Astrophysics Seminar: Daniel Holz, University of Chicago
Title: GRBs, LIGO, and multi-messenger astronomy
LOCATION: Monday, March 2, 2015 2:00PM, Curia II, Wilson Hall 2SW
Every Monday at 12:30PM, Hornet's Nest, Wilson Hall, 8 X-over
Every Thursday at 4:00PM, DARK SIDE, Wilson Hall, 6-W
Photo: Left: A South Pole Telescope image of the Sunyaev-Zel'dovich effect. The effect shows as a shadow in the cosmic microwave background from a cluster of galaxies. Right: This optical cluster image is a close-up from the Dark Energy Survey of the 2 x 2 arcmin red inset in the South Pole Telescope image on the left.
The cosmic microwave background is the radiant heat left over from the big bang. It was emitted nearly 14 billion years ago, just 380,000 years after the big bang, and has traveled across literally the entire observable universe. This makes the CMB an ideal backlight to find the most massive, distant structures in the universe, in particular clusters of galaxies.
The most massive clusters consist of over 1,000 galaxies and have a total mass larger than 1 million billion suns. Even with its relatively impressive heft, when CMB photons pass through a cluster, only about 1 percent scatter off of gas in the cluster, but this is enough to create a distinctive "shadow" in the CMB, usually known as the Sunyaev-Zel'dovich effect.
Clusters of galaxies are the largest gravitationally bound objects in the universe and are therefore important tracers of cosmic structure growth. The abundance of clusters over the history of the universe gives information about a variety of cosmological parameters, including the properties of dark energy. Earlier in the universe's history, dark energy affected the abundance of clusters primarily through its effect on the growth of structure in the universe. Therefore, the abundance of clusters probes the dark-energy paradigm in a way that complements geometric probes such as the light from supernovae.
The South Pole Telescope (SPT) and the Dark Energy Survey (DES), designed to find clusters of galaxies, are conducting overlapping surveys of the southern sky. The SPT finds a cluster through its distinctive shadow in the cosmic microwave background. DES finds clusters more traditionally by looking for over-densities of galaxies in optical images.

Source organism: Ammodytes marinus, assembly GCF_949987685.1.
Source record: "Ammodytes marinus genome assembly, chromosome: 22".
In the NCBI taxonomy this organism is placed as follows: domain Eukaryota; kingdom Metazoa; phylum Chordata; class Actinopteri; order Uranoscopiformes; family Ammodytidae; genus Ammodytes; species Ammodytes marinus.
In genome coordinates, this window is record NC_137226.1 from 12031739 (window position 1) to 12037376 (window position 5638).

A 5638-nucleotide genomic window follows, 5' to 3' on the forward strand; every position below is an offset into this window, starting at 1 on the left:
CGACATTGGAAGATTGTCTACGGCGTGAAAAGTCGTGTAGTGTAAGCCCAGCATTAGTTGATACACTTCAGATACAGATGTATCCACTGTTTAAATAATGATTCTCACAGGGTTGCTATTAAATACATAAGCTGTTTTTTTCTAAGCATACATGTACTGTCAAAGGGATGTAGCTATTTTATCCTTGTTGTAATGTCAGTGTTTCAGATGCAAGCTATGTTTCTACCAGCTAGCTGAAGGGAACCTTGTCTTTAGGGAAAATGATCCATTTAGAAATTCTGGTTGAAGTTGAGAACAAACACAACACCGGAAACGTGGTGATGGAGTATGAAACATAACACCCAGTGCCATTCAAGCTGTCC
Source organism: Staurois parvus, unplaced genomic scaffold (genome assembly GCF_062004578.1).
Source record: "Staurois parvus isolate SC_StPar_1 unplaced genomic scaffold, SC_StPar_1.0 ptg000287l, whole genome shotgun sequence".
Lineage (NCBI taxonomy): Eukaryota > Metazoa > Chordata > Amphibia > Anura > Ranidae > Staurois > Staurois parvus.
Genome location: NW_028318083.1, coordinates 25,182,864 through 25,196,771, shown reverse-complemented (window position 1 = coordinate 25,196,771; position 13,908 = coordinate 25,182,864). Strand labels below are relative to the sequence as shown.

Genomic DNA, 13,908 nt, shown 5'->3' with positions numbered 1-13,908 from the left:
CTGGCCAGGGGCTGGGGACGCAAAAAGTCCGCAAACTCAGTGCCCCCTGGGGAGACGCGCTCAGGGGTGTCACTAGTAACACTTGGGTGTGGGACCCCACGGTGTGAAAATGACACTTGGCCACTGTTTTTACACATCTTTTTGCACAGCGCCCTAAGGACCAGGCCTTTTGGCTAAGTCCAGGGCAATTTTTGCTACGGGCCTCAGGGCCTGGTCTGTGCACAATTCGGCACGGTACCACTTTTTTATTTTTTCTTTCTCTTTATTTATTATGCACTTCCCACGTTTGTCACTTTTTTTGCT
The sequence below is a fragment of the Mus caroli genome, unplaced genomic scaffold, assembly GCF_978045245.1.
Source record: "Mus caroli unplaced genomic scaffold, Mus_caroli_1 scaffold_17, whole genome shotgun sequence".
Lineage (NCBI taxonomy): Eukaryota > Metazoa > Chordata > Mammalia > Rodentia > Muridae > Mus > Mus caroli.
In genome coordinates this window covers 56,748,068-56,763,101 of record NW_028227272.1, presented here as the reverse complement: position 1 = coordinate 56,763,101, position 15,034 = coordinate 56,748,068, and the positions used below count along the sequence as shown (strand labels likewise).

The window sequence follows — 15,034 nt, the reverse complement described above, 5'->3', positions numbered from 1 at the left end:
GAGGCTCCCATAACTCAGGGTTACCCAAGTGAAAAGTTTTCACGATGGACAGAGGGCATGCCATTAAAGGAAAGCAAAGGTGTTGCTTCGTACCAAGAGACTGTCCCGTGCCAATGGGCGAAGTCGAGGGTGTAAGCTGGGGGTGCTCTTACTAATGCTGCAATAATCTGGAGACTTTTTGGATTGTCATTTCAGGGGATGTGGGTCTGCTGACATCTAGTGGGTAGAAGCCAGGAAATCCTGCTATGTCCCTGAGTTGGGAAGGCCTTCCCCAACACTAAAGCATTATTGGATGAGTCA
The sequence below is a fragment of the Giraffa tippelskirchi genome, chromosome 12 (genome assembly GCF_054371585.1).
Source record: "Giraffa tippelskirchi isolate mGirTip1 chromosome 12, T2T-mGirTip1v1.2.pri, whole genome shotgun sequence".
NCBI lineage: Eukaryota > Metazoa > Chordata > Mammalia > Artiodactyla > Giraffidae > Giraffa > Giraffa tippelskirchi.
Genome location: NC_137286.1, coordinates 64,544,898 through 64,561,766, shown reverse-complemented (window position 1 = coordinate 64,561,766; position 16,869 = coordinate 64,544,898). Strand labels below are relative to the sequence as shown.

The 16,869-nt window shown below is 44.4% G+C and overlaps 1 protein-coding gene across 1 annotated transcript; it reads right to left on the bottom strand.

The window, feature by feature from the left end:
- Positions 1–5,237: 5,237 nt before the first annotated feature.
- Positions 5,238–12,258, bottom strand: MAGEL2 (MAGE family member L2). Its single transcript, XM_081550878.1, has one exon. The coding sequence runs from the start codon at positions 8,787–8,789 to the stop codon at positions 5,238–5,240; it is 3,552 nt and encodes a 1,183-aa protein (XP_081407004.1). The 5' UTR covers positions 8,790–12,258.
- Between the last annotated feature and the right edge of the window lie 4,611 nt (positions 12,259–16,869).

Each survey, which is designed to provide the largest catalog ever of massive, distant clusters, has an unprecedented combination of depth and area. The two methods have a strong complementarity and, in combination, are expected to provide significantly improved constraints on the evolution of dark energy via its effect on the growth of structure of the universe.
The DES survey recently finished its first year of a five-year survey on Feb. 9. Preliminary analyses of a subset of the DES data have already yielded a cluster catalog with nearly 1,000 clusters. The SPT measurements of the Dark Energy Survey clusters show the distinctive shadows in the cosmic microwave background expected from the Sunyaev-Zel'dovich effect. Even with this early data, the measurements confirm that: 1) DES is successfully finding very massive, distant clusters and 2) the SPT is measuring the distinctive cluster shadow in the cosmic microwave background with a spectral distortion at the level expected from theory.
The data is just a sign of things to come from the final survey, confirming the power of the South Pole Telescope and Dark Energy Survey data sets to find and characterize clusters and giving us a powerful new tool for understanding dark energy.
- Bradford Benson
Photo: This plot shows a South Pole Telescope measurement of the Sunyaev-Zel'dovich effect of 602 DES-selected galaxy clusters. The clusters are sorted based on the number of galaxies in them: smaller, average and massive clusters. The SPT measurements are consistent with the distinctive SZ spectrum showing a shadow in the cosmic microwave background at low frequencies.
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